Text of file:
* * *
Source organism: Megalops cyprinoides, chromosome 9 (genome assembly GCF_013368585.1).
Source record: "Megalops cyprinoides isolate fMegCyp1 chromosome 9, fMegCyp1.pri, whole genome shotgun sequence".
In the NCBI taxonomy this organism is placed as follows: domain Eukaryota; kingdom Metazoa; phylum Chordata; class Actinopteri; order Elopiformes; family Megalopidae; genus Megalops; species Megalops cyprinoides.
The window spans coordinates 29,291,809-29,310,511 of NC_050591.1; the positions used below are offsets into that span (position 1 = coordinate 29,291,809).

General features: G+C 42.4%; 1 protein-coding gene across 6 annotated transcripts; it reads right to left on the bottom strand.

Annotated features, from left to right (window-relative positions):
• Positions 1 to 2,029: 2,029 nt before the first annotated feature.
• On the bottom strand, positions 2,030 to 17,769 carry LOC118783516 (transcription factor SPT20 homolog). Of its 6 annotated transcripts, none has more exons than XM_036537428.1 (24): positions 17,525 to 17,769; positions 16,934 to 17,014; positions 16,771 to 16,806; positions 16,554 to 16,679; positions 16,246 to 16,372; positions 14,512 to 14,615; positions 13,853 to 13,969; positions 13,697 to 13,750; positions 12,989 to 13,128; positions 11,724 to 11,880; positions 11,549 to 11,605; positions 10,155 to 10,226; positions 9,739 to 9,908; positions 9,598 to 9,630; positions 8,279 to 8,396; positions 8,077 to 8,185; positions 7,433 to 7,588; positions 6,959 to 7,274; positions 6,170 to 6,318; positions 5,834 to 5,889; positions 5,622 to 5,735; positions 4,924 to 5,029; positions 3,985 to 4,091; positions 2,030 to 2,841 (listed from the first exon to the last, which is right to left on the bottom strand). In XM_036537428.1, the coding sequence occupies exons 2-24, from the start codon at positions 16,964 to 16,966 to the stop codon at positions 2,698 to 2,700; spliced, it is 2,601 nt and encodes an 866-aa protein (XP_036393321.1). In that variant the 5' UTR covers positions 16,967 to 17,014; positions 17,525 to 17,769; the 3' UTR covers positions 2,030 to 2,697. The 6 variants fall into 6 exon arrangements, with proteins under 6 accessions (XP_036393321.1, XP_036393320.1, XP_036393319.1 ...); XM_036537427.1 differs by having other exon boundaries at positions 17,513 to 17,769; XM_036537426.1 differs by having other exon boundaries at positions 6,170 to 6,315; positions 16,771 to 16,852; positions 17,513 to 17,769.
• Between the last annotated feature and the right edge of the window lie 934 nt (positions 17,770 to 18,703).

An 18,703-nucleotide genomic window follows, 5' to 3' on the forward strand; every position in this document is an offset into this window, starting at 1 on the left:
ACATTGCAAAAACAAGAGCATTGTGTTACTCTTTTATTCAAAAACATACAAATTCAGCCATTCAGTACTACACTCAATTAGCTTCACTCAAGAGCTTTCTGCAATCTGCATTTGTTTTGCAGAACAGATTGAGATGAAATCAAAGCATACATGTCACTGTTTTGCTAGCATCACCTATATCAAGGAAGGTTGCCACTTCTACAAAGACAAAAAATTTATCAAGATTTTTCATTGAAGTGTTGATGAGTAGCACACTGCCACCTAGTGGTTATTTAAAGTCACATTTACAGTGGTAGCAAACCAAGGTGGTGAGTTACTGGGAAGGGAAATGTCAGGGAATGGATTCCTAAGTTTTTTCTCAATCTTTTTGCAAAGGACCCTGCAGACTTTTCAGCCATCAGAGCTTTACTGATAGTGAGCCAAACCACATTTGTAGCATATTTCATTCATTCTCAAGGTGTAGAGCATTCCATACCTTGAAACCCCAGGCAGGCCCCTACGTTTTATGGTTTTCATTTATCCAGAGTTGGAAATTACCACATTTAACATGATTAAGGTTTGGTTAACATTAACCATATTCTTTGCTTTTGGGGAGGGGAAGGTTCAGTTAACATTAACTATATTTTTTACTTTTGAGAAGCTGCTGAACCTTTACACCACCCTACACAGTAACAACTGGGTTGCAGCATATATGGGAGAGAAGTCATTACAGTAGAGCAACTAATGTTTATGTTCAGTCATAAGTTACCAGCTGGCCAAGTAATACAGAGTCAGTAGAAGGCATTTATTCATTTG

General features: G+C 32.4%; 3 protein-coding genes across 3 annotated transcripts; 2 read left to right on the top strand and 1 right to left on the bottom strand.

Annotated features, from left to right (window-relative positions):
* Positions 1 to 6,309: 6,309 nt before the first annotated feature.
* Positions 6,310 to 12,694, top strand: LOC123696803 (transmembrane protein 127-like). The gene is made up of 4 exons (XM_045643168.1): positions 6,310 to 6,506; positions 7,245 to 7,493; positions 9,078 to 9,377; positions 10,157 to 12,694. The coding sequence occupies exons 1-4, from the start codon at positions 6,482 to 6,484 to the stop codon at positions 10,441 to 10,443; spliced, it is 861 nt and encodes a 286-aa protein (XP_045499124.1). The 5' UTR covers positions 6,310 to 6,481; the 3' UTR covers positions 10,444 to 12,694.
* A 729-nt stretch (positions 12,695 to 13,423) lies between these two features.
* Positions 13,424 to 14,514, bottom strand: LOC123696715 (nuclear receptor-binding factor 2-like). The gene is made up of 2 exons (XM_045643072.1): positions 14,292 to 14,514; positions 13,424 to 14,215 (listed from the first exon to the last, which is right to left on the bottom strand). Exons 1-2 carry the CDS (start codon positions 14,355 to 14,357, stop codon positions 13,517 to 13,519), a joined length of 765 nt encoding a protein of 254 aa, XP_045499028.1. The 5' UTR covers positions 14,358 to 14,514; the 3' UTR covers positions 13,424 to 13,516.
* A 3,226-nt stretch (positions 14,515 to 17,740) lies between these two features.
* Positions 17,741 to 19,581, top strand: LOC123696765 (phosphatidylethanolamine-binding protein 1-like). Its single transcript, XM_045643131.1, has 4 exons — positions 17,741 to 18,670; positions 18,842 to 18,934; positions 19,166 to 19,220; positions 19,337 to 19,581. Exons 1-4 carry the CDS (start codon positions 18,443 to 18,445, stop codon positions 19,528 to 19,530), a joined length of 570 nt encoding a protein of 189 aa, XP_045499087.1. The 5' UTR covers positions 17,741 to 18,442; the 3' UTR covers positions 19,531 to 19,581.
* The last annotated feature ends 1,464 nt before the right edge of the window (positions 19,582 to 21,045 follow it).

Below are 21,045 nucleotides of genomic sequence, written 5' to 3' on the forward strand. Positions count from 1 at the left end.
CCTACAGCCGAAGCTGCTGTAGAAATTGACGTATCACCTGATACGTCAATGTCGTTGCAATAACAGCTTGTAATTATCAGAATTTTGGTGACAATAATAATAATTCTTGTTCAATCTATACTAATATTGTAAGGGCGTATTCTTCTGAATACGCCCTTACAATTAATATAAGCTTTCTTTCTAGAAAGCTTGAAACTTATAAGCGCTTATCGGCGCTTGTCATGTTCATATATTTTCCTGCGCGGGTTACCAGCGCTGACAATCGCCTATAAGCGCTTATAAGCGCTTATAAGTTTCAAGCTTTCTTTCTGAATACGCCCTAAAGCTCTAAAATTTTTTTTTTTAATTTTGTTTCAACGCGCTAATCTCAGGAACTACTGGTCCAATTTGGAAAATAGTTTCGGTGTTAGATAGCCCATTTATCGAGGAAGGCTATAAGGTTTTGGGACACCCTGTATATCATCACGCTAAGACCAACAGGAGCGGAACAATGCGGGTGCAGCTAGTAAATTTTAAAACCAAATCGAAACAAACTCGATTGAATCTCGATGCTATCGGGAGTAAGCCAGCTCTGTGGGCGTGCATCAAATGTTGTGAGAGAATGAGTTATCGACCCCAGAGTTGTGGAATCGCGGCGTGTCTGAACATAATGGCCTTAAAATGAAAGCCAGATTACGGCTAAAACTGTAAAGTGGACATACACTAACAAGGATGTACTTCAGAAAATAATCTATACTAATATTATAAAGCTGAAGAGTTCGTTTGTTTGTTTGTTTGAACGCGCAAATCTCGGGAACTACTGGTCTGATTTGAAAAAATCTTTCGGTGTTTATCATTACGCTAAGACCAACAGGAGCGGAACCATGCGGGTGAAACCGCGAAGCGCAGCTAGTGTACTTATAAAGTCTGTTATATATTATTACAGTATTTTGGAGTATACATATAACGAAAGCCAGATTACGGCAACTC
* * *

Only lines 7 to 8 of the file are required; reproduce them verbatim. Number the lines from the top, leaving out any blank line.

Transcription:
• Positions 1 to 2,029: 2,029 nt before the first annotated feature.
• On the bottom strand, positions 2,030 to 17,769 carry LOC118783516 (transcription factor SPT20 homolog). Of its 6 annotated transcripts, none has more exons than XM_036537428.1 (24): positions 17,525 to 17,769; positions 16,934 to 17,014; positions 16,771 to 16,806; positions 16,554 to 16,679; positions 16,246 to 16,372; positions 14,512 to 14,615; positions 13,853 to 13,969; positions 13,697 to 13,750; positions 12,989 to 13,128; positions 11,724 to 11,880; positions 11,549 to 11,605; positions 10,155 to 10,226; positions 9,739 to 9,908; positions 9,598 to 9,630; positions 8,279 to 8,396; positions 8,077 to 8,185; positions 7,433 to 7,588; positions 6,959 to 7,274; positions 6,170 to 6,318; positions 5,834 to 5,889; positions 5,622 to 5,735; positions 4,924 to 5,029; positions 3,985 to 4,091; positions 2,030 to 2,841 (listed from the first exon to the last, which is right to left on the bottom strand). In XM_036537428.1, the coding sequence occupies exons 2-24, from the start codon at positions 16,964 to 16,966 to the stop codon at positions 2,698 to 2,700; spliced, it is 2,601 nt and encodes an 866-aa protein (XP_036393321.1). In that variant the 5' UTR covers positions 16,967 to 17,014; positions 17,525 to 17,769; the 3' UTR covers positions 2,030 to 2,697. The 6 variants fall into 6 exon arrangements, with proteins under 6 accessions (XP_036393321.1, XP_036393320.1, XP_036393319.1 ...); XM_036537427.1 differs by having other exon boundaries at positions 17,513 to 17,769; XM_036537426.1 differs by having other exon boundaries at positions 6,170 to 6,315; positions 16,771 to 16,852; positions 17,513 to 17,769.